With regards to human resources, what is Gerber’s interview technique? Good cop or bad cop? ‘The biggest thing you want to find out,’ he says with aplomb, ‘is whether someone can really add value and bring creativity to the job and actually execute beyond just the completion of a task. An innate ability to push further than what they are being asked to do, it’s not a particular question it’s more about examples from their past where they have exemplified these things.’

Which brings us to the most rewarding aspect of Gerber’s work. ‘When I see people grow. From when I was at McKinsey Group till now; when I actually see young people; they are not entirely clear yet exactly where the journey is going yet.  Sometimes it is sad as much as it is pleasurable when they mature and move onto other adventures that may not be possible in their immediate surroundings, but it’s incredible to see people succeed.’

Gerber’s father is his most influential mentor, ‘he’s still running his own business. He’s retirement age and there’s no way it’s going to stop him so he’s clearly a very key force in my life. There were other people I talked to in the past especially in the McKinsey times, but my Dad is probably the most influential person.’ He must be very proud of you, I venture. ‘Yes!’ Gerber laughs. Which brings us to my final question, how on earth did Gerber get to where he is?! He laughs at the question (a big one!). ‘I was always trying different things,’ he says. ‘I think it’s an innate curiosity and unwillingness to accept the status quo, a kind of nervousness that starts when things stop developing and growing. But also I like to finish things, I like to start something and then really to see it through to completion. That’s probably what led me out of consulting. I don’t think there is a single moment of truth, it’s a lot of different things which came together alongside a willingness to work hard and get started, to keep looking and keep pushing.’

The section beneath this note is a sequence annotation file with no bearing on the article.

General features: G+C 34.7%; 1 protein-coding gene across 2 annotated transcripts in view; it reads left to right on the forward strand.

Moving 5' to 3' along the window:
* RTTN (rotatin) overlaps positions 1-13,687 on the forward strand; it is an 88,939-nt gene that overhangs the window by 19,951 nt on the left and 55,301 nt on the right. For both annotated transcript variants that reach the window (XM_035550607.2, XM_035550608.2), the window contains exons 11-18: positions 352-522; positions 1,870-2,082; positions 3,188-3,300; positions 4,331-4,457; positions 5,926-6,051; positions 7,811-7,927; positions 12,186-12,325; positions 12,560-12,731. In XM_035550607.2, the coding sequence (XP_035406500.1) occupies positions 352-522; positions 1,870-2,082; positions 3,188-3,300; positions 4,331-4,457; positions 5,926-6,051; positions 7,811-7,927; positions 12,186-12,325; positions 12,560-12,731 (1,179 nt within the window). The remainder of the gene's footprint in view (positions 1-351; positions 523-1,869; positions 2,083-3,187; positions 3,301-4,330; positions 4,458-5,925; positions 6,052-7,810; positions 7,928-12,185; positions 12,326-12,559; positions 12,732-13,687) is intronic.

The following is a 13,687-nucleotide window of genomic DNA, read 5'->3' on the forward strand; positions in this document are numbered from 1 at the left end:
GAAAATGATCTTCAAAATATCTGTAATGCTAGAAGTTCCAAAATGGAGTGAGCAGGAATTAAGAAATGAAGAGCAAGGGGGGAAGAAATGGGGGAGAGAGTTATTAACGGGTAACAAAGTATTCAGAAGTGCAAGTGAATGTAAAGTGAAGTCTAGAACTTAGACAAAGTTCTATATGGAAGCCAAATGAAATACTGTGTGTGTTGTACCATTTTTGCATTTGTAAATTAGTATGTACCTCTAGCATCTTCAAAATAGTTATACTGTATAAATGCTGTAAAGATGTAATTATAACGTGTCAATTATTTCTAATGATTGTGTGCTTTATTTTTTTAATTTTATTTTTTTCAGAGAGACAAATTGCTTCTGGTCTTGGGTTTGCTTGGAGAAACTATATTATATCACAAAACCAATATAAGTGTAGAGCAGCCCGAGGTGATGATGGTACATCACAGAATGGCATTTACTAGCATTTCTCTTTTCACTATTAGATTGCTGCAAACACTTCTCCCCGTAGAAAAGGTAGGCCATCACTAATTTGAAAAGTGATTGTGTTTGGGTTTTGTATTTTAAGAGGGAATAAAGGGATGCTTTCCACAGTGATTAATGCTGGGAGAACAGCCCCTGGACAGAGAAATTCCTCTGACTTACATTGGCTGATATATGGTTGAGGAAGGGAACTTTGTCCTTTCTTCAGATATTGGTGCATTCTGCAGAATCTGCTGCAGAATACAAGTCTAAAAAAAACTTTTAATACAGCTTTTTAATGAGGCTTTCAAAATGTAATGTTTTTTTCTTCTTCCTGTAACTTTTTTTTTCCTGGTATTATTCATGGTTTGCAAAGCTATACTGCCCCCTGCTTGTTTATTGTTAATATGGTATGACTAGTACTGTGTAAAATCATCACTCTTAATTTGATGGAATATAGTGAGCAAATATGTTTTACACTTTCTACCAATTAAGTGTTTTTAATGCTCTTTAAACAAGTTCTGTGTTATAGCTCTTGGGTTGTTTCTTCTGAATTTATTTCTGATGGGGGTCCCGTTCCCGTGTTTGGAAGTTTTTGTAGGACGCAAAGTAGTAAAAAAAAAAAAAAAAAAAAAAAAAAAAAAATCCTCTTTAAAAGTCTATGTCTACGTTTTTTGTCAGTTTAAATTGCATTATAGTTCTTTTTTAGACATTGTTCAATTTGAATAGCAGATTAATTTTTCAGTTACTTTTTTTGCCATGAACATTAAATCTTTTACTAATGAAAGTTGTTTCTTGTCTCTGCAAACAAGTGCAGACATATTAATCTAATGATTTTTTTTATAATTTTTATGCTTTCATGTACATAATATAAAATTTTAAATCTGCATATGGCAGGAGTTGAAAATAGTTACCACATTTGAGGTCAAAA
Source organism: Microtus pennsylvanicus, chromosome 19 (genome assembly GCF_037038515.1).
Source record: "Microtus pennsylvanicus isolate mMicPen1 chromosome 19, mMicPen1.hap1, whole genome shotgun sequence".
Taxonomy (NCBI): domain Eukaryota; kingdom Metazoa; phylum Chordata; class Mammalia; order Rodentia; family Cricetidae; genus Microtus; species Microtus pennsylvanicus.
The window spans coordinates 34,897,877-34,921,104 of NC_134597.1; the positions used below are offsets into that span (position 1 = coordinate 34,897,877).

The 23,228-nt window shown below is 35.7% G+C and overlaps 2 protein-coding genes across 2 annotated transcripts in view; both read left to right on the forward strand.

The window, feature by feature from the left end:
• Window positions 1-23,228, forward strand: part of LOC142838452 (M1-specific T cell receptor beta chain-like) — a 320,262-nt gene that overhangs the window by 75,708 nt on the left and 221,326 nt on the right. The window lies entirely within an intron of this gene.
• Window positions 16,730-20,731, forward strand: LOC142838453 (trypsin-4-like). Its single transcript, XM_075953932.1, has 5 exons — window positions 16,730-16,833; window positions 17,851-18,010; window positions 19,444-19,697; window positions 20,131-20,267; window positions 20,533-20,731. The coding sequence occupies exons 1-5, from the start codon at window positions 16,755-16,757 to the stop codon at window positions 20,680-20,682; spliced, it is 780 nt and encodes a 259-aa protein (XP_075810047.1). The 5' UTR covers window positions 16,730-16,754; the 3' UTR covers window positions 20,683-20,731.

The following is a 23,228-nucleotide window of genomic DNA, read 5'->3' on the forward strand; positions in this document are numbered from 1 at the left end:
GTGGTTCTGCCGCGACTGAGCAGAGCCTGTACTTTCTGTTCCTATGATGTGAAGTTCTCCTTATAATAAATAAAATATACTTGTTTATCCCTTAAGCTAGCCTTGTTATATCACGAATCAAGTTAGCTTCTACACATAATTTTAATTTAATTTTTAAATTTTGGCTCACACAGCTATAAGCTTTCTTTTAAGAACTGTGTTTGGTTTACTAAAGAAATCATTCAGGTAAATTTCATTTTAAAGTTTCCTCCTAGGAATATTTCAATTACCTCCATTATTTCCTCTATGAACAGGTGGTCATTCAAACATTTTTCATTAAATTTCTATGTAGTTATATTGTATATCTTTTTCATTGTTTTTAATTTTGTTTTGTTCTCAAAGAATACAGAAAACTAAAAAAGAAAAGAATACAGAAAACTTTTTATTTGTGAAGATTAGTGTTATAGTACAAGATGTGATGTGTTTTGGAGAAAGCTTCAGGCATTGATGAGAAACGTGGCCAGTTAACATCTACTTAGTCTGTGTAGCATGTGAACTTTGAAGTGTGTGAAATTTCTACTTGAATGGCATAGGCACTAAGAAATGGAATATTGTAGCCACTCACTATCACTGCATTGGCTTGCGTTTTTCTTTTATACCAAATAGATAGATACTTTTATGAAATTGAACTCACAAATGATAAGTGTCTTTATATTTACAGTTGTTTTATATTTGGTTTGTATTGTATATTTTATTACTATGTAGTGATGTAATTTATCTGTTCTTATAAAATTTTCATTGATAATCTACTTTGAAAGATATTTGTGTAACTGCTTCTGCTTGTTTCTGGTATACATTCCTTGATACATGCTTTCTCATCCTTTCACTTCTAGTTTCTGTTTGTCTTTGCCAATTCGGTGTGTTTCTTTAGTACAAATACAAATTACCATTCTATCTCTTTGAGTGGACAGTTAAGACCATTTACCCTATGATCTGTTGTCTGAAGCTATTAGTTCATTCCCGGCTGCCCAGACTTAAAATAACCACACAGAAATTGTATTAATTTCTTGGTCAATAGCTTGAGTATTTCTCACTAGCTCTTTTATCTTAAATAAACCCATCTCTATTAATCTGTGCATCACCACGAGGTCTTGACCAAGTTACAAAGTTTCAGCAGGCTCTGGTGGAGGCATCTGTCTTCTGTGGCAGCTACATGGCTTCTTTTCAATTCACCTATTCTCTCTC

Remo Gerber’s Life Online:
His favourite business book:
The Hard Thing about Hard Things by Ed Horowitz. It gives a great account of the different stages you go through when running a company.

His favourite website:
I keep reading The Economist, The Journal, the app edition.

His favourite app:
When I look at my phone, Google Maps, I use it all the time and Airbnb. Whenever possible I try to use it.

The last thing he bought online:
I am part of a wonderful wine club which is called Naked Wines, which is crowd-sourced vineyards and I think that was probably the last thing. When I was in Chile we went to visit some of the makers and how the investment comes about, it’s excellent produce.

Interview by Alice Kahrmann

June 2015